Copper Deficiency

Copper Deficiency: Overview

Copper deficiency is uncommon, but is sometimes found in combination with iron deficiency, especially with iron deficiency anemia.

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Causes and Development

As zinc supplementation is becoming more popular, the effect of reduced copper absorption seen with increased zinc consumption will probably make deficiencies of copper become more common.

Signs and Symptoms

Fatigue, paleness, skin sores, edema, slowed growth, hair loss, anorexia, diarrhea and dermatitis can be symptoms of copper insufficiency.

The reduced red blood cell function and shortened red cell life span found with copper deficiency can influence energy levels and cause weakness and labored respiration from decreased oxygen delivery.  Low copper levels may also affect collagen formation and thus tissue health and healing.  Reduced thyroid function, cardiovascular disease, increased cholesterol, uric acid and blood pressure, impaired glucose tolerance, thrombosis, oxidative damage, skeletal defects related to bone demineralization and poor nerve conductivity (copper deficiency adversely affects electrocardiograms) – including irregular heart rhythms – can all result from copper depletion.

Copper deficiency results in several abnormalities of the immune system, such as a reduced cellular immune response, reduced activity of white blood cells and, possibly, reduced thymus hormone production, all of which may contribute to an increased infection rate.  Infants fed an all-dairy (cow's milk) diet without copper supplements may develop copper deficiency.

Conditions that suggest Copper Deficiency:


Aneurysm / Rupture

Copper deficiency can contribute to some cardiovascular risks.  Aortic aneurysms may be a genetic condition related to a defect in the ability to store or absorb copper.  Copper is a cofactor for lysyl oxidase, an enzyme that is responsible for the connective tissue integrity by crosslinking elastin.  Elastin is the main material of several important organs, which include blood vessels, spinal discs, lungs and skin.  In theory if you have a family or personal history of aneurysms, consider taking 2-4mg of copper per day, especially if significant amounts of zinc have been or are being consumed.

Men are more susceptible to aneurysms than are young women, probably because estrogen increases the efficiency of copper absorption.  However, women can be affected by this problem after pregnancy, probably because women must give the liver of their unborn babies large copper stores in order for them to survive the low milk copper.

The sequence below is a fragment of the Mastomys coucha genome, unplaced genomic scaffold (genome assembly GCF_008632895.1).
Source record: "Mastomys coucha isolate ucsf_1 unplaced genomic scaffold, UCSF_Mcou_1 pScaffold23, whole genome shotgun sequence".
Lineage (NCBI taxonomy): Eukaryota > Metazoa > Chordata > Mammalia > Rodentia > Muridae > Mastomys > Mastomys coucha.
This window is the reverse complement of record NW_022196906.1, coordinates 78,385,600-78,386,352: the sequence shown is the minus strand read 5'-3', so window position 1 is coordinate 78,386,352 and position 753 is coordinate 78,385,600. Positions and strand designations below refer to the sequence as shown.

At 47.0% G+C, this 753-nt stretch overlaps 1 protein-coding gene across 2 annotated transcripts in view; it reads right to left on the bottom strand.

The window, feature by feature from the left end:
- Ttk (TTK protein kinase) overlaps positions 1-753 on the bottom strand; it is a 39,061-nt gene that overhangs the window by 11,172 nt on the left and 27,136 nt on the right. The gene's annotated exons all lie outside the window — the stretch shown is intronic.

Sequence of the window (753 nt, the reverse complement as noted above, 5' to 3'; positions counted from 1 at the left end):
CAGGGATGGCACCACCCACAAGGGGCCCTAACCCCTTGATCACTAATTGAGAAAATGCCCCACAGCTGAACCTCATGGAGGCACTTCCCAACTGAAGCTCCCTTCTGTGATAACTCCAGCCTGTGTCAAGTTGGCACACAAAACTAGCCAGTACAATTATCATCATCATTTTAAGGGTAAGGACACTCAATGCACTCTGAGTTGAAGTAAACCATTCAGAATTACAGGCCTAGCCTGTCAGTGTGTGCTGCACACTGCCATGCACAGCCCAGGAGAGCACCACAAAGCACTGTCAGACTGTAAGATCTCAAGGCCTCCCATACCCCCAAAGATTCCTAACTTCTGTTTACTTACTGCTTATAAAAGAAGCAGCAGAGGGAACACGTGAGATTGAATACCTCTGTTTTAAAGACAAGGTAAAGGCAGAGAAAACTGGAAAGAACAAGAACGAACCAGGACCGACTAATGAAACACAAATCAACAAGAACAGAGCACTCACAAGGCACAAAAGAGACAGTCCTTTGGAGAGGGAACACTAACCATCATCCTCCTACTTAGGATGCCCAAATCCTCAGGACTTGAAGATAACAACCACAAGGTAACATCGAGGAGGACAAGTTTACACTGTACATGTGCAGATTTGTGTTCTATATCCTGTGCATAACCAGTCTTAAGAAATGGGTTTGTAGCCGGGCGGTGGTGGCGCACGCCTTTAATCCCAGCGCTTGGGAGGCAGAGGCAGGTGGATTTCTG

Iron Deficiency Anemia

Copper deficiency, due to its effects on ceruloplasmin, may cause an iron-deficiency anemia which can only be corrected with copper supplementation as it impairs iron absorption, reduces heme synthesis and increases iron accumulation in storage tissues. [J Orthomol Med 4( 2): pp.99-108, 1989]


A copper deficiency has been associated with weakening of connective tissue that can be a contributing factor for the development of cerebral aneurysms and hemorrhagic strokes.



A copper deficiency has been associated with weakening of connective tissue that can be a contributing factor for the development of hemorrhoids.



Although supportive data is limited, a report from a study group of hyperthyroid women suggests that copper status should at least be investigated in women with hyperthyroidism.

"Thyroid and immune system health are crucially dependent upon copper.  As far as I can see now, copper deficiency is the most important factor in the development of hyperthyroidism.  Virtually all hypers in the hyperthyroidism group have found that copper supplementation reduced their symptoms, usually within hours or a few days at most.  Most have reported that within three to six months of beginning copper supplementation, they have been able to significantly reduce their intake of antithyroid drugs.  While copper is the big story in hyperthyroidism, it is not the whole story.  If it were, it would have been discovered years ago.  Proper copper metabolism interrelates with and depends upon many other nutrients." [John Johnson,]

Neck / Spine

Low Back Pain

A copper deficiency has been associated with weakening of connective tissue, which in turn can contribute to the development of slipped or herniated discs.

Risk factors for Copper Deficiency:


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Copper Deficiency suggests the following may be present:


Copper Deficiency can lead to:



There are a limited number of studies that suggest low copper levels may reduce thyroid function.  In cases where hypothyroidism is not responding properly to medication, make sure that copper levels are normal.

Recommendations for Copper Deficiency:


Not recommended
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Weak or unproven link: may suggest; sometimes leads to
Weak or unproven link:
may suggest; sometimes leads to
Strong or generally accepted link: often suggests
Strong or generally accepted link:
often suggests
Definite or direct link: increases risk of
Definite or direct link:
increases risk of
Very useful: is highly recommended for
Very useful:
is highly recommended for
Should be avoided: is NOT recommended for
Should be avoided:
is NOT recommended for
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